Last month, I went on a shipyard tour through New England, and I was able to visit Imtra, New Bedford, Mass., which offers products for the recreational and commercial marine markets, as well as the transportation and energy industries.

During the facility tour, I was introduced to a lot of new products that I hadn’t seen before, ranging from Isover’s thermal, acoustic and fire insulation solutions, to Norsap’s high quality helm, pilot and operator chairs. Given my monthly column, it’s fitting that wherever I go I inquire about any new technology in the maritime sector.

“This is one of our newer products and it’s pretty impressive,” said Eric Braitmayer, Imtra president and CEO, pointing to a KPM Marine Predator 350 S bilge pump that can fit in a bag the size of a briefcase. Imtra employees tested it in the warehouse.

It took less than a minute to empty a 50-gal. trash barrel and it shot about 25' in the air.

The need for a powerful and compact pump was brought about through KPM’s customer requests. “We were asked to develop a light, high-capacity pumping system (that can) run at 16 amps but deliver maximum flow of 200 liters per minute. The result was the Predator range,” KPM’s website notes. Over a 10-year span, the company boasts a recorded failure rate of just 0.03% of the 4,000 predator units operating globally.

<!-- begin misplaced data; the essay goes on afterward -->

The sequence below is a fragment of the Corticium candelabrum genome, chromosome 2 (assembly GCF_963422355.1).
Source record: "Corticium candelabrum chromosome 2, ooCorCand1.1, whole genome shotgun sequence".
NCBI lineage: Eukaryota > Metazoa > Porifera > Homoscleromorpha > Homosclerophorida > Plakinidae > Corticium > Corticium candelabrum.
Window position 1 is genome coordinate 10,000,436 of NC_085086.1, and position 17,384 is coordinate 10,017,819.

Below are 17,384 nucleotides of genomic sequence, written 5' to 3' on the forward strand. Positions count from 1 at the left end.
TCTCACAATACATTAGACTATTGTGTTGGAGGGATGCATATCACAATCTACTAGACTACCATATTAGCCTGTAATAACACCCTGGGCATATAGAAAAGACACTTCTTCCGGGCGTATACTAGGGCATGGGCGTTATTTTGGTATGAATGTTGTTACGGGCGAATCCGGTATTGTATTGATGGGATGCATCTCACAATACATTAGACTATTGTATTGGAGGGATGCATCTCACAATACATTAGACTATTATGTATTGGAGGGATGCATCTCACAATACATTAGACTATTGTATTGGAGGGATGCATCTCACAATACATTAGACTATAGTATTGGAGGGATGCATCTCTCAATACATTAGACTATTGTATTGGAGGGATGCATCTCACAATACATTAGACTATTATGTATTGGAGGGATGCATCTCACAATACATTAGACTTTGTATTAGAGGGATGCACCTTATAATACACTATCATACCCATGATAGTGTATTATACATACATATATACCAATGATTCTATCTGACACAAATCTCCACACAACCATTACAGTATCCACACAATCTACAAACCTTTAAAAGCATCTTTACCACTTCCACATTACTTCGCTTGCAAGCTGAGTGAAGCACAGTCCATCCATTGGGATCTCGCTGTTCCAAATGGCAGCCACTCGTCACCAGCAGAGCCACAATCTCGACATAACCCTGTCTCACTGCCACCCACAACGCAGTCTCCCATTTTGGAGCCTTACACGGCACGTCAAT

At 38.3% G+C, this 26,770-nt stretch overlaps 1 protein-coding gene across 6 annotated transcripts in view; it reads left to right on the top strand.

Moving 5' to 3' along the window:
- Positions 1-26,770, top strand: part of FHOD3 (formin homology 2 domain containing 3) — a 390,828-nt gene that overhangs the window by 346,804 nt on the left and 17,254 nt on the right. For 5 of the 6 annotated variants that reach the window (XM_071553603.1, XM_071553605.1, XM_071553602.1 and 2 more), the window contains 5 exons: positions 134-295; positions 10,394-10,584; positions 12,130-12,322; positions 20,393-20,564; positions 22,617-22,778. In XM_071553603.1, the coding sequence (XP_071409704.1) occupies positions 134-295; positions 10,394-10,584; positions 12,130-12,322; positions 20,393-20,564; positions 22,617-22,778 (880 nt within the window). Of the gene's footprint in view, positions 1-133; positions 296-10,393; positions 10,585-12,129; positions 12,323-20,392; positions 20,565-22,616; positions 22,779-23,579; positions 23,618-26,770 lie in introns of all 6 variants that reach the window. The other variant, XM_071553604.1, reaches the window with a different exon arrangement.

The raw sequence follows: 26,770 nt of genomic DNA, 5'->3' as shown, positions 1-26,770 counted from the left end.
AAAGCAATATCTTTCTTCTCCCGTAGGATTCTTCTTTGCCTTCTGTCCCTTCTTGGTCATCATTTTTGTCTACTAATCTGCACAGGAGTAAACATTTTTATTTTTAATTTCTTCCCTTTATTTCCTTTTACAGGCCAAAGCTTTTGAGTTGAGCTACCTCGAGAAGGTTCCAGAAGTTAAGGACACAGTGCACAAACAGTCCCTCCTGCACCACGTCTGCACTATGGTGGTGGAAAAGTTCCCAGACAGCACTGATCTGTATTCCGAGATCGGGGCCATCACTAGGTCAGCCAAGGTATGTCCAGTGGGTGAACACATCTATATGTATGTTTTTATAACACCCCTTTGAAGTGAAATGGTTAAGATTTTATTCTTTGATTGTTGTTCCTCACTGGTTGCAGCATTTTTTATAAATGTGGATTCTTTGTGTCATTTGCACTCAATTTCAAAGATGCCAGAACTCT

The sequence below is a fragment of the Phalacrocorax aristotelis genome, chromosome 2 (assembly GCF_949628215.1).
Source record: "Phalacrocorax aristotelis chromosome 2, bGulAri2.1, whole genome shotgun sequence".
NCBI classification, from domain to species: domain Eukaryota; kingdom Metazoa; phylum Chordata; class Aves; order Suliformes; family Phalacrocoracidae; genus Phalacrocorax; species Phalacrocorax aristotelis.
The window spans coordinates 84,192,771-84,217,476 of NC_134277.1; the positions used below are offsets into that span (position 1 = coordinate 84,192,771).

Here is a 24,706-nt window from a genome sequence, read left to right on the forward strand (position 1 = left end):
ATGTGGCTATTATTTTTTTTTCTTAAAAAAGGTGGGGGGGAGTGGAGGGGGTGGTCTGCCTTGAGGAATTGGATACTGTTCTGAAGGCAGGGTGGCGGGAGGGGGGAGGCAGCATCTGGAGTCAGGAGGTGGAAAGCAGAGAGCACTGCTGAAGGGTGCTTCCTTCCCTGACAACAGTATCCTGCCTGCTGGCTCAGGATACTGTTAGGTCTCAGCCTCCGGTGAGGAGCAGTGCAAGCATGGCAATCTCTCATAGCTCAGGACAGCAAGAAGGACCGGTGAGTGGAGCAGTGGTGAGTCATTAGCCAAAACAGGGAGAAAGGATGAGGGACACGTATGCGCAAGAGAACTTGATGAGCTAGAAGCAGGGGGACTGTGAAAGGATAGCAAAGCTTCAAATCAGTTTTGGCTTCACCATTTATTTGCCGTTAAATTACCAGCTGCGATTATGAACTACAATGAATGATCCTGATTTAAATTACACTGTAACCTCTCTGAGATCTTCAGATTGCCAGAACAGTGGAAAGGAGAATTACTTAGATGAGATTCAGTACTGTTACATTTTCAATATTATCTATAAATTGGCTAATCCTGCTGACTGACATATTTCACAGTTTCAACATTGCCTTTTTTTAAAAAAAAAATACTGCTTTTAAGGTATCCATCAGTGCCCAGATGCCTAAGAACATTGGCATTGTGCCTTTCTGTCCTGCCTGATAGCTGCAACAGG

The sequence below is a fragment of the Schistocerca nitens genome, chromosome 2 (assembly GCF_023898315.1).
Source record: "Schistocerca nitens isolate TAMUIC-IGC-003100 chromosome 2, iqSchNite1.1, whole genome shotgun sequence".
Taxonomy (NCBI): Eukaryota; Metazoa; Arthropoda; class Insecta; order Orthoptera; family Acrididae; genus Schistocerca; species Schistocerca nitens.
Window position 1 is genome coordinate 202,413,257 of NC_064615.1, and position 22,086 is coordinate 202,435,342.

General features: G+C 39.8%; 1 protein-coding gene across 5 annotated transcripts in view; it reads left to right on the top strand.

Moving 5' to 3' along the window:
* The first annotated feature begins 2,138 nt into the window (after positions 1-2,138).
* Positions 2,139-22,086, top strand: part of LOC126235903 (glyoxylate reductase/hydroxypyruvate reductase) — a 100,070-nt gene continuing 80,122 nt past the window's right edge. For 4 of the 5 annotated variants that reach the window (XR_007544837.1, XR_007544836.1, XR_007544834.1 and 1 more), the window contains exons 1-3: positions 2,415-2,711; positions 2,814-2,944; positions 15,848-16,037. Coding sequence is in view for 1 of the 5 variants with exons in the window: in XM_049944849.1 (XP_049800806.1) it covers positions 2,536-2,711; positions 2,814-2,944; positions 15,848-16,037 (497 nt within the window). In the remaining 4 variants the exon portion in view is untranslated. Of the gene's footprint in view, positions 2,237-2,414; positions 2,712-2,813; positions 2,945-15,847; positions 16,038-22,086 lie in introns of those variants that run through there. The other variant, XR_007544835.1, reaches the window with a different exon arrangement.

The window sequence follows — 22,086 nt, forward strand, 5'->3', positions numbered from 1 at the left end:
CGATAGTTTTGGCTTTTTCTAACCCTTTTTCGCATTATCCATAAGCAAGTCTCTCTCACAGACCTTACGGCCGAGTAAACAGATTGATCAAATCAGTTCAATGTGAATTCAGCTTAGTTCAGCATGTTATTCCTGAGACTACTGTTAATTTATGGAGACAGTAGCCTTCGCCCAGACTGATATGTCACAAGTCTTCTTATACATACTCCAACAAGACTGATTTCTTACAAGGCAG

Additional features of the Predator 350 S include a run-dry capacity of two weeks. The anti- corrosion hard anodized aluminum pump is IP68rated and fully waterproof up to 50'. Including the bracket, the pump weighs 17.5 lbs. and measures 4.5"x13.75". KPM also makes a Predator 700 S dual pump, capable of pushing 350 l/min. An Imtra employee noted the pump manufacturer is working on a smaller pump for recreational use.

"The KPM engineers are always receiving customers stories where the pump saved the vessel,” the Predator pamphlet states. “One customer continued on a two-week voyage when they sprung a leak rather that returning to port because they had total trust in the Predator, which ran for the whole voyage without any issues.”

Ben Hayden is a Maine resident who grew up in the shipyards of northern Massachusetts. He can be reached at (207) 842-5430 and [email protected].